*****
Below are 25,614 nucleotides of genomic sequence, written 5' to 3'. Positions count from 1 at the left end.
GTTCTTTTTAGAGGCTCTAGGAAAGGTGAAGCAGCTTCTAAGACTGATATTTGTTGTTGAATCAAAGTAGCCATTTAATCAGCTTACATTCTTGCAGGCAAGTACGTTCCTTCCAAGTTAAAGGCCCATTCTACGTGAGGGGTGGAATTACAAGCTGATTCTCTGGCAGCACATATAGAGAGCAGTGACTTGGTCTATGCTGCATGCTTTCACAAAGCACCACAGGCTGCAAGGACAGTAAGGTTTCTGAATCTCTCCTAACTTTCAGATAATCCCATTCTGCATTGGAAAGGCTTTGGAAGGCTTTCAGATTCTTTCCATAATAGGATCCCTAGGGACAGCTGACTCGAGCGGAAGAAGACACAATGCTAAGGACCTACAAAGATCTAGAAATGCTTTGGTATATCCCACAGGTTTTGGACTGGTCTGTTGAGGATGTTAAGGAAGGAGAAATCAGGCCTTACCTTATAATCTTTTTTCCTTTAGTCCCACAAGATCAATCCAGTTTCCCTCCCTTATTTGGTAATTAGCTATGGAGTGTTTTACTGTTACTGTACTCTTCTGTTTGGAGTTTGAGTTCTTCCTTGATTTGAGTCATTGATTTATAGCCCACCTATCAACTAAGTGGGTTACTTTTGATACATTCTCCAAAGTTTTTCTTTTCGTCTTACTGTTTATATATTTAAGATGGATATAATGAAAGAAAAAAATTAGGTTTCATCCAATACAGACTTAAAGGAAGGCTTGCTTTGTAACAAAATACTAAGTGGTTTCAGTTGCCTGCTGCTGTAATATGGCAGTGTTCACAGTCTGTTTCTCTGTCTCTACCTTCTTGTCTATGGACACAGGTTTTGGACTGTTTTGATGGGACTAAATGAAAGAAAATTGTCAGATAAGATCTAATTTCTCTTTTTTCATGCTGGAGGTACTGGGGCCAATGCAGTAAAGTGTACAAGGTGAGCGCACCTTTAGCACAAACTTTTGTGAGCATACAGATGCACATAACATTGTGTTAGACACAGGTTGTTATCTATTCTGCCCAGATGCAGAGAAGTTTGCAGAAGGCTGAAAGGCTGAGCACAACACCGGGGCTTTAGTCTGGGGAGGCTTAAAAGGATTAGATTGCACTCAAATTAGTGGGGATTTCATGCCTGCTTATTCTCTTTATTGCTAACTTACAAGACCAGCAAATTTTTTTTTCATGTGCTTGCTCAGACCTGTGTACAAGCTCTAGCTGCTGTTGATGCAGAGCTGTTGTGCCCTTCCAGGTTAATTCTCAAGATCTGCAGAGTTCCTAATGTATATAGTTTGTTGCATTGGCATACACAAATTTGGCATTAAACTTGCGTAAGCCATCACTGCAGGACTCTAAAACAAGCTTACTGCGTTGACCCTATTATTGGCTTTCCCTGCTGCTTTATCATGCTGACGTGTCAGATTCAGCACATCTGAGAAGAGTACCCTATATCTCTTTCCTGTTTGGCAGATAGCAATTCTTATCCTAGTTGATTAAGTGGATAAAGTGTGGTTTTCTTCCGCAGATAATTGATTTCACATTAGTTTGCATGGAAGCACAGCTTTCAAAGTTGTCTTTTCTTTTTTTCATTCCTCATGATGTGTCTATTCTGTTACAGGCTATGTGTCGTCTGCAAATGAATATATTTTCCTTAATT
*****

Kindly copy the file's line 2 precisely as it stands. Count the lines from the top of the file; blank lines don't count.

GTTCTTTTTAGAGGCTCTAGGAAAGGTGAAGCAGCTTCTAAGACTGATATTTGTTGTTGAATCAAAGTAGCCATTTAATCAGCTTACATTCTTGCAGGCAAGTACGTTCCTTCCAAGTTAAAGGCCCATTCTACGTGAGGGGTGGAATTACAAGCTGATTCTCTGGCAGCACATATAGAGAGCAGTGACTTGGTCTATGCTGCATGCTTTCACAAAGCACCACAGGCTGCAAGGACAGTAAGGTTTCTGAATCTCTCCTAACTTTCAGATAATCCCATTCTGCATTGGAAAGGCTTTGGAAGGCTTTCAGATTCTTTCCATAATAGGATCCCTAGGGACAGCTGACTCGAGCGGAAGAAGACACAATGCTAAGGACCTACAAAGATCTAGAAATGCTTTGGTATATCCCACAGGTTTTGGACTGGTCTGTTGAGGATGTTAAGGAAGGAGAAATCAGGCCTTACCTTATAATCTTTTTTCCTTTAGTCCCACAAGATCAATCCAGTTTCCCTCCCTTATTTGGTAATTAGCTATGGAGTGTTTTACTGTTACTGTACTCTTCTGTTTGGAGTTTGAGTTCTTCCTTGATTTGAGTCATTGATTTATAGCCCACCTATCAACTAAGTGGGTTACTTTTGATACATTCTCCAAAGTTTTTCTTTTCGTCTTACTGTTTATATATTTAAGATGGATATAATGAAAGAAAAAAATTAGGTTTCATCCAATACAGACTTAAAGGAAGGCTTGCTTTGTAACAAAATACTAAGTGGTTTCAGTTGCCTGCTGCTGTAATATGGCAGTGTTCACAGTCTGTTTCTCTGTCTCTACCTTCTTGTCTATGGACACAGGTTTTGGACTGTTTTGATGGGACTAAATGAAAGAAAATTGTCAGATAAGATCTAATTTCTCTTTTTTCATGCTGGAGGTACTGGGGCCAATGCAGTAAAGTGTACAAGGTGAGCGCACCTTTAGCACAAACTTTTGTGAGCATACAGATGCACATAACATTGTGTTAGACACAGGTTGTTATCTATTCTGCCCAGATGCAGAGAAGTTTGCAGAAGGCTGAAAGGCTGAGCACAACACCGGGGCTTTAGTCTGGGGAGGCTTAAAAGGATTAGATTGCACTCAAATTAGTGGGGATTTCATGCCTGCTTATTCTCTTTATTGCTAACTTACAAGACCAGCAAATTTTTTTTTCATGTGCTTGCTCAGACCTGTGTACAAGCTCTAGCTGCTGTTGATGCAGAGCTGTTGTGCCCTTCCAGGTTAATTCTCAAGATCTGCAGAGTTCCTAATGTATATAGTTTGTTGCATTGGCATACACAAATTTGGCATTAAACTTGCGTAAGCCATCACTGCAGGACTCTAAAACAAGCTTACTGCGTTGACCCTATTATTGGCTTTCCCTGCTGCTTTATCATGCTGACGTGTCAGATTCAGCACATCTGAGAAGAGTACCCTATATCTCTTTCCTGTTTGGCAGATAGCAATTCTTATCCTAGTTGATTAAGTGGATAAAGTGTGGTTTTCTTCCGCAGATAATTGATTTCACATTAGTTTGCATGGAAGCACAGCTTTCAAAGTTGTCTTTTCTTTTTTTCATTCCTCATGATGTGTCTATTCTGTTACAGGCTATGTGTCGTCTGCAAATGAATATATTTTCCTTAATT